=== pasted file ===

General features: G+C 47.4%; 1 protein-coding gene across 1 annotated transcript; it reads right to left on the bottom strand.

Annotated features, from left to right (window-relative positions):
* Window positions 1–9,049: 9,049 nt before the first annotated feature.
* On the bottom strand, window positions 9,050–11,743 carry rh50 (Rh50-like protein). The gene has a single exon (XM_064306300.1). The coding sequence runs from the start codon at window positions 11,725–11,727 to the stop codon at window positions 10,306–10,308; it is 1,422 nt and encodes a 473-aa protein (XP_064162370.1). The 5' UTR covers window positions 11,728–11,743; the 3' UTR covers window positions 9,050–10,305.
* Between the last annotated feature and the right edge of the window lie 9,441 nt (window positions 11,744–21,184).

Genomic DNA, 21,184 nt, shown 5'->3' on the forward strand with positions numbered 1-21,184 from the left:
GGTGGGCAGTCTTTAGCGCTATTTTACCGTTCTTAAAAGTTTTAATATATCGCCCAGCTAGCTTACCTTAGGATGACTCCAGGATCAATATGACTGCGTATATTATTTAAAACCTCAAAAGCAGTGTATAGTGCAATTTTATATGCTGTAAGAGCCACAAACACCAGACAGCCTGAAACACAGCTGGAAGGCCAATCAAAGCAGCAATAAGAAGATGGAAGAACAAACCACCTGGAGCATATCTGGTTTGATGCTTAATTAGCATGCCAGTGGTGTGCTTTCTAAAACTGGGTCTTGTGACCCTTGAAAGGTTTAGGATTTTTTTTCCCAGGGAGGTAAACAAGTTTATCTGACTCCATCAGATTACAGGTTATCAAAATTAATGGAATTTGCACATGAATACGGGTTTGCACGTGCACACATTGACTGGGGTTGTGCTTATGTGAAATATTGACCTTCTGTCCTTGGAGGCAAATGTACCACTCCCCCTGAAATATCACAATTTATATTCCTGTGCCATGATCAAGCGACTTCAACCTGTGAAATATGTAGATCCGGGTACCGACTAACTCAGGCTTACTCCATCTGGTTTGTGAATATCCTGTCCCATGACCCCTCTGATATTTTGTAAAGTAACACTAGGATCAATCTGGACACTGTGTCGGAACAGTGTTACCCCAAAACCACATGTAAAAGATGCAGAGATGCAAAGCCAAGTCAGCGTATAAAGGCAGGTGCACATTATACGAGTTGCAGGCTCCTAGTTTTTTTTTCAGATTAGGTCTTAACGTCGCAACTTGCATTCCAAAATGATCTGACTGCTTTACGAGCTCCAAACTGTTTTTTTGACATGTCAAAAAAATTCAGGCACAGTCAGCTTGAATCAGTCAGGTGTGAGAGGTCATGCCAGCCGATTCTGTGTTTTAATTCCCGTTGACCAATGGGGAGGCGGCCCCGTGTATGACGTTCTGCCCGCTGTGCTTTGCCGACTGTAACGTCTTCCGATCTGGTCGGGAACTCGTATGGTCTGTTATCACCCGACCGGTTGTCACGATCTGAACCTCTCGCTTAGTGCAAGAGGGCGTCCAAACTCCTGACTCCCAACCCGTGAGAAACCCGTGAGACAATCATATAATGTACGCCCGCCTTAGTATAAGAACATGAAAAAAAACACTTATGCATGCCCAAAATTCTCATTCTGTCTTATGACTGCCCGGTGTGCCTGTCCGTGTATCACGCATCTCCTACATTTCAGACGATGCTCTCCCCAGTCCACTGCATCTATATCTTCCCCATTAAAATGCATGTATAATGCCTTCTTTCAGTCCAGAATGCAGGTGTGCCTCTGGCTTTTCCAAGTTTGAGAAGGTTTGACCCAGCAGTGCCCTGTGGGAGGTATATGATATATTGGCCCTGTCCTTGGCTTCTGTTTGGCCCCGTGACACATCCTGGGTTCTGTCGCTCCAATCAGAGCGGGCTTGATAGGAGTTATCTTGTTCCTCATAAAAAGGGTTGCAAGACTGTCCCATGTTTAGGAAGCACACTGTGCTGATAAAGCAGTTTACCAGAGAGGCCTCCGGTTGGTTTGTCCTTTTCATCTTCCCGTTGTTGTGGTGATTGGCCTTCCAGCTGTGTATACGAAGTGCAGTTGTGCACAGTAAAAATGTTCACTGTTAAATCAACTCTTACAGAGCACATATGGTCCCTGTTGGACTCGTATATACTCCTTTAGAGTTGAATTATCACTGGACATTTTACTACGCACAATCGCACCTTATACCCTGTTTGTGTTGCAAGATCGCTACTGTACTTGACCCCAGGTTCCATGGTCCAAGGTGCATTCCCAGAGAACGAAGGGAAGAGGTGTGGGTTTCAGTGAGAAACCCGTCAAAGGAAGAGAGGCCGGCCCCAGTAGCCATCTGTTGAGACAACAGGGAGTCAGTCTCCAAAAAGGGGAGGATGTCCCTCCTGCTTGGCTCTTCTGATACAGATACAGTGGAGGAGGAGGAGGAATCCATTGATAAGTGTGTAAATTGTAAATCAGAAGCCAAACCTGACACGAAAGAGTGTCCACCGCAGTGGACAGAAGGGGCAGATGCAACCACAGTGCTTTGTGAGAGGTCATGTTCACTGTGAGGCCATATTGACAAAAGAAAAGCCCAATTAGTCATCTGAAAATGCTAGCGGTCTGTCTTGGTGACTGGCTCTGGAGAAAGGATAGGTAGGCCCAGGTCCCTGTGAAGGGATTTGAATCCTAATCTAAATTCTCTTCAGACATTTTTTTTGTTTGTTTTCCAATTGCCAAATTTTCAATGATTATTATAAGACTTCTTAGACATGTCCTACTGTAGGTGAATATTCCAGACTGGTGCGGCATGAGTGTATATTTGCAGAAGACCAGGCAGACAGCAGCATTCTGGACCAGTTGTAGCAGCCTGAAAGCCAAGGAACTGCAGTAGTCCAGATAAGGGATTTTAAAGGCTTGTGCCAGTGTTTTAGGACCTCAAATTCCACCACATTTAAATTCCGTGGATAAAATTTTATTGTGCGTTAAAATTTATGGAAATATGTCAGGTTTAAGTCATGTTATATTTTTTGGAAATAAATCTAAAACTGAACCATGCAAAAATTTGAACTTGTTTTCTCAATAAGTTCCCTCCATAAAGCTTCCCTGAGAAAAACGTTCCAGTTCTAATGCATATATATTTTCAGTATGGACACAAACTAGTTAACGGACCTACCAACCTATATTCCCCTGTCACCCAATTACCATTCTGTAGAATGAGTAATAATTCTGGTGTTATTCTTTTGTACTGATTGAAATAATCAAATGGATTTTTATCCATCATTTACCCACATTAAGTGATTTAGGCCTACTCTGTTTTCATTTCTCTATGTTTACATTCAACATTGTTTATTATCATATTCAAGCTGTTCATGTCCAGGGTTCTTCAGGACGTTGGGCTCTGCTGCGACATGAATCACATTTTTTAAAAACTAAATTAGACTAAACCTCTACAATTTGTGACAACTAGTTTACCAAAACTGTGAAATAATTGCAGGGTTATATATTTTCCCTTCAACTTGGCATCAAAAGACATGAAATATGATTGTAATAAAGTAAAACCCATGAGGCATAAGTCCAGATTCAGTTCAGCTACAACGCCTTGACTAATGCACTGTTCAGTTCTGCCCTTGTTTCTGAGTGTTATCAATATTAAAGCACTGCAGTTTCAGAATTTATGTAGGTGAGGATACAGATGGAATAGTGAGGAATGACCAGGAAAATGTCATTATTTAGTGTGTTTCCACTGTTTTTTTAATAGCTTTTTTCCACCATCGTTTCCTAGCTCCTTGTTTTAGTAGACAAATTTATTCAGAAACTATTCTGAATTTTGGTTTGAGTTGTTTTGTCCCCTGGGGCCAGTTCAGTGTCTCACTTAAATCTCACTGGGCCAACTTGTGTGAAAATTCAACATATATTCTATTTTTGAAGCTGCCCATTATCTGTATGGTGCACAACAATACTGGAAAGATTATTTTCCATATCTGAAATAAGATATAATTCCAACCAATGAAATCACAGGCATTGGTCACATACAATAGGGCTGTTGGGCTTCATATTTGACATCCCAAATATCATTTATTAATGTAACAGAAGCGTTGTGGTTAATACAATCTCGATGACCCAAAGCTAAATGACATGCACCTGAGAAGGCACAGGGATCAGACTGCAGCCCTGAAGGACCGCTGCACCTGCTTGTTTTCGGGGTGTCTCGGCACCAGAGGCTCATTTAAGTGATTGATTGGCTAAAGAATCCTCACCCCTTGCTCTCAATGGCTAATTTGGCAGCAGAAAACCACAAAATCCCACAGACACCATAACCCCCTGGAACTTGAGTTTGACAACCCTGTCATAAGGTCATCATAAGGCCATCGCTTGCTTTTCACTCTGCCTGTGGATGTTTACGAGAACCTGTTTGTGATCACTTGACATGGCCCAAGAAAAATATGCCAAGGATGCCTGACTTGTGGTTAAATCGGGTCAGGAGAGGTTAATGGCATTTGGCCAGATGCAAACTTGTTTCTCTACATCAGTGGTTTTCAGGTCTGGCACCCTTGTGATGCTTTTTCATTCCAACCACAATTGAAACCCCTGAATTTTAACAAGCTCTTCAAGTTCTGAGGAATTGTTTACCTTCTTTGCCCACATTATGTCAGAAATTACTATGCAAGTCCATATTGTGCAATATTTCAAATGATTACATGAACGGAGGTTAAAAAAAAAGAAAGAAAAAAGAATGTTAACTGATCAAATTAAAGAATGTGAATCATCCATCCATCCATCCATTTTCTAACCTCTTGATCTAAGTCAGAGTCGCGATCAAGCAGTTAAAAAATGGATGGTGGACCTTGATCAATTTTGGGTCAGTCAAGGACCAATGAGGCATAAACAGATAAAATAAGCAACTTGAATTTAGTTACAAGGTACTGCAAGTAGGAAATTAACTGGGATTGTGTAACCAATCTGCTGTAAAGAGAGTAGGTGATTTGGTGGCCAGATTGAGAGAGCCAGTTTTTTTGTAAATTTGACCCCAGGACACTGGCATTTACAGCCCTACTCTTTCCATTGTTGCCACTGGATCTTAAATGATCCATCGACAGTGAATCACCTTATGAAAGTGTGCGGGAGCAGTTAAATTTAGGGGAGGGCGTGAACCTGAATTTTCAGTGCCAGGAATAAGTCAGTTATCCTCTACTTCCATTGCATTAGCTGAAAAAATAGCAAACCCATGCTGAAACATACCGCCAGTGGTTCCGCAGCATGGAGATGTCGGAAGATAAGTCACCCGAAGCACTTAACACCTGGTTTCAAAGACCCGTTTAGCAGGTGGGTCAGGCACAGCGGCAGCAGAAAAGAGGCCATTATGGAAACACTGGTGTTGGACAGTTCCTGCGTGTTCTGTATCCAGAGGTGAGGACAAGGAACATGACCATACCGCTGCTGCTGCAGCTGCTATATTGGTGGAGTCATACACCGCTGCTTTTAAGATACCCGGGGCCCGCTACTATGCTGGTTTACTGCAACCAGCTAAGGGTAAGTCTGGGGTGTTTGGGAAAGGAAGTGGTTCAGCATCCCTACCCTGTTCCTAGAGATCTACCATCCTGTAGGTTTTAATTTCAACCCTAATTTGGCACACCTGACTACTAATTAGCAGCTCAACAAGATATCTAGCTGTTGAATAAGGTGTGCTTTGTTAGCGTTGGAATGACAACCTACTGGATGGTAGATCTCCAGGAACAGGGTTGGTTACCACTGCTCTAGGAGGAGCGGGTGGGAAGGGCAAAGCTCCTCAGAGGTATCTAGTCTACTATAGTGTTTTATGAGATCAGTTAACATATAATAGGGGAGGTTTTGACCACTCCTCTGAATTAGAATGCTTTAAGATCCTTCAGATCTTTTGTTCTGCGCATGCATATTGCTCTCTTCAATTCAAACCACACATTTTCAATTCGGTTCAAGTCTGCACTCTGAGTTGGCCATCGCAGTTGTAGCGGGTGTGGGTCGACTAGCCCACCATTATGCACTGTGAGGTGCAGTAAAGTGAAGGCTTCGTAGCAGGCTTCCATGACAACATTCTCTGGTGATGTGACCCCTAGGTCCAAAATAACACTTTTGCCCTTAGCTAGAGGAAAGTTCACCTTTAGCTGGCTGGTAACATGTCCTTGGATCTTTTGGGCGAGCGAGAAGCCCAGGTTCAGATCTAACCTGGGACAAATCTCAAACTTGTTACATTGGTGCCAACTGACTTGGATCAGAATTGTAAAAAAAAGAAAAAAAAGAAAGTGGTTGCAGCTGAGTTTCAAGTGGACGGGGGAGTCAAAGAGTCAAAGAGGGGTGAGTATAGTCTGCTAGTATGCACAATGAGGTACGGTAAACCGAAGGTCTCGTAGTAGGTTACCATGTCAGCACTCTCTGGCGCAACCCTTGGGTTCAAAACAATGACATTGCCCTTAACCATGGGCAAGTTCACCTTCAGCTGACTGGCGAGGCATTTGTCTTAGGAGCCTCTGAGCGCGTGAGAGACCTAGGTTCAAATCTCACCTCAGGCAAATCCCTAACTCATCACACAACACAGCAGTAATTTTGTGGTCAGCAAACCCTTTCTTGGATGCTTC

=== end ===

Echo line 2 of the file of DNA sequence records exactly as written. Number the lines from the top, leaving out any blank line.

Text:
Annotated features, from left to right (window-relative positions):